Gonzales could get say in states' executions
Proposed rules would let the attorney general sign off on 'fast tracking' death penalty appeals.
By Richard B. Schmitt; Los Angeles Times Staff Writer
August 14, 2007
WASHINGTON — The Justice Department is putting the final touches on regulations that could give Atty. Gen. Alberto R. Gonzales important new sway over death penalty cases in California and other states, including the power to shorten the time that death row inmates have to appeal convictions to federal courts.
The rules implement a little-noticed provision in last year's reauthorization of the Patriot Act that gives the attorney general the power to decide whether individual states are providing adequate counsel for defendants in death penalty cases. The authority has been held by federal judges.
Under the rules now being prepared, if a state requested it and Gonzales agreed, prosecutors could use "fast track" procedures that could shave years off the time that a death row inmate has to appeal to the federal courts after conviction in a state court.
The move to shorten the appeals process and effectively speed up executions comes at a time of growing national concern about the fairness of the death penalty, underscored by the use of DNA testing to establish the innocence of more than a dozen death row inmates in recent years.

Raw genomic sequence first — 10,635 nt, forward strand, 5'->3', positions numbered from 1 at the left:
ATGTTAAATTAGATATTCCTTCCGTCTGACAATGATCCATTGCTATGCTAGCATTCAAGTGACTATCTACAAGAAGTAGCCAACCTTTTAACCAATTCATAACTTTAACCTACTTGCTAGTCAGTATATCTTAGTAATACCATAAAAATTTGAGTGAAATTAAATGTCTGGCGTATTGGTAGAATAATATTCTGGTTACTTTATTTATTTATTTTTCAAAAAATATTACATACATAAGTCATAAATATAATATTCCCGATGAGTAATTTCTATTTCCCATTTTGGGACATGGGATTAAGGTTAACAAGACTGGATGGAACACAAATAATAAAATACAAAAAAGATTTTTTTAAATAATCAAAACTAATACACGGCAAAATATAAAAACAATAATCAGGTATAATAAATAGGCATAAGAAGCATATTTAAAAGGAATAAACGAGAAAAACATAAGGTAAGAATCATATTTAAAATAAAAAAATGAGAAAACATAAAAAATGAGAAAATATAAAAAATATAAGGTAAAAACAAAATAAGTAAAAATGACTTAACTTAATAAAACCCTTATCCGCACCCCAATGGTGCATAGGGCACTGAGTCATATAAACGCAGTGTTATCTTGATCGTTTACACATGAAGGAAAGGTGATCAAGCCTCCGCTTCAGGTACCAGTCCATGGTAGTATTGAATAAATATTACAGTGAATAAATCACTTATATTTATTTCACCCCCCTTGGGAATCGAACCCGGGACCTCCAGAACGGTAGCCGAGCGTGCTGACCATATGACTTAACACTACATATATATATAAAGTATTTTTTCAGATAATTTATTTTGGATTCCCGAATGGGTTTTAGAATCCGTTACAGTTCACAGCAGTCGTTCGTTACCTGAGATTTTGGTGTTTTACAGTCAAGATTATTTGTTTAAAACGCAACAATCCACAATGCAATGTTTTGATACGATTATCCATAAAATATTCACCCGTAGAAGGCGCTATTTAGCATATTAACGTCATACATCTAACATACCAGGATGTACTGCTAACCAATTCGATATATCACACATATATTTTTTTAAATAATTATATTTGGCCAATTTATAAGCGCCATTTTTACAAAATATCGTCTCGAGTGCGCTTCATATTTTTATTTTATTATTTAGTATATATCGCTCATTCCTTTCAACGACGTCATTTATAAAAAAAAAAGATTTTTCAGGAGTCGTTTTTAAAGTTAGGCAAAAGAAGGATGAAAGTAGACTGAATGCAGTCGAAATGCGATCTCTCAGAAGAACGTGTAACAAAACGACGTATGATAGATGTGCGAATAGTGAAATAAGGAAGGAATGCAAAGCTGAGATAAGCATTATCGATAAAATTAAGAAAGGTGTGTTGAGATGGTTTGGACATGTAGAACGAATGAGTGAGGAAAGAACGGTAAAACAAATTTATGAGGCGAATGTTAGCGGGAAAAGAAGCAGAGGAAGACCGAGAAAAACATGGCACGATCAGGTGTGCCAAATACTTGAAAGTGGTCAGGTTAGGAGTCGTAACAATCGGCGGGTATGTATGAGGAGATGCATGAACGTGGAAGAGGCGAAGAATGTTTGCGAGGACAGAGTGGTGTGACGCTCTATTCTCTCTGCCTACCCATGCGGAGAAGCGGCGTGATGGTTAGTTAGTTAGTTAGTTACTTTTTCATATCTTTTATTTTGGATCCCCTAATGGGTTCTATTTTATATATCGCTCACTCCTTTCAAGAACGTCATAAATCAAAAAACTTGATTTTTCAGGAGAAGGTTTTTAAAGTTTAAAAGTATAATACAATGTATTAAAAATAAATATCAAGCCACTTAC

Amid the public debate, the number of people executed in the U.S. has declined steadily since the mid-1990s.
California and several other states have moratoriums on lethal injections, stemming from legal challenges. Opponents say the way the states administer a three-drug lethal cocktail unnecessarily risks excessive pain for the inmate and therefore violates the constitutional bar against cruel and unusual punishment.
A federal judge in San Jose, citing a lack of training and supervision of the execution team, ruled California's application of lethal injections unconstitutional. State officials have proposed changing procedures to try to address the judge's concerns. A hearing is in October.
Prosecutors say many death penalty cases take far too long to resolve even when the issue of guilt is clear. Especially in the West, where the U.S. 9th Circuit Court of Appeals in San Francisco has blocked many executions, cases can take decades to wind through the courts. In its most recent term, the U.S. Supreme Court restored the death penalty in three cases in which the 9th Circuit had reversed the sentence.
One of the cases involved a two-time Arizona murderer who told the sentencing judge: "If you want to give me the death penalty, just bring it right on." He was sentenced in 1990.
Some Arizona officials say the new procedures are long overdue. "If you are going to have the death penalty at all, it shouldn't take 20 to 25 years," said Kent Cattani, the chief capital litigation counsel in the Arizona attorney general's office. "Either get rid of it altogether, or try to have a good system in state courts and then accelerate it through the federal courts."
On the other side, advocates for death row inmates and some legal experts say the rules would make a bad system worse.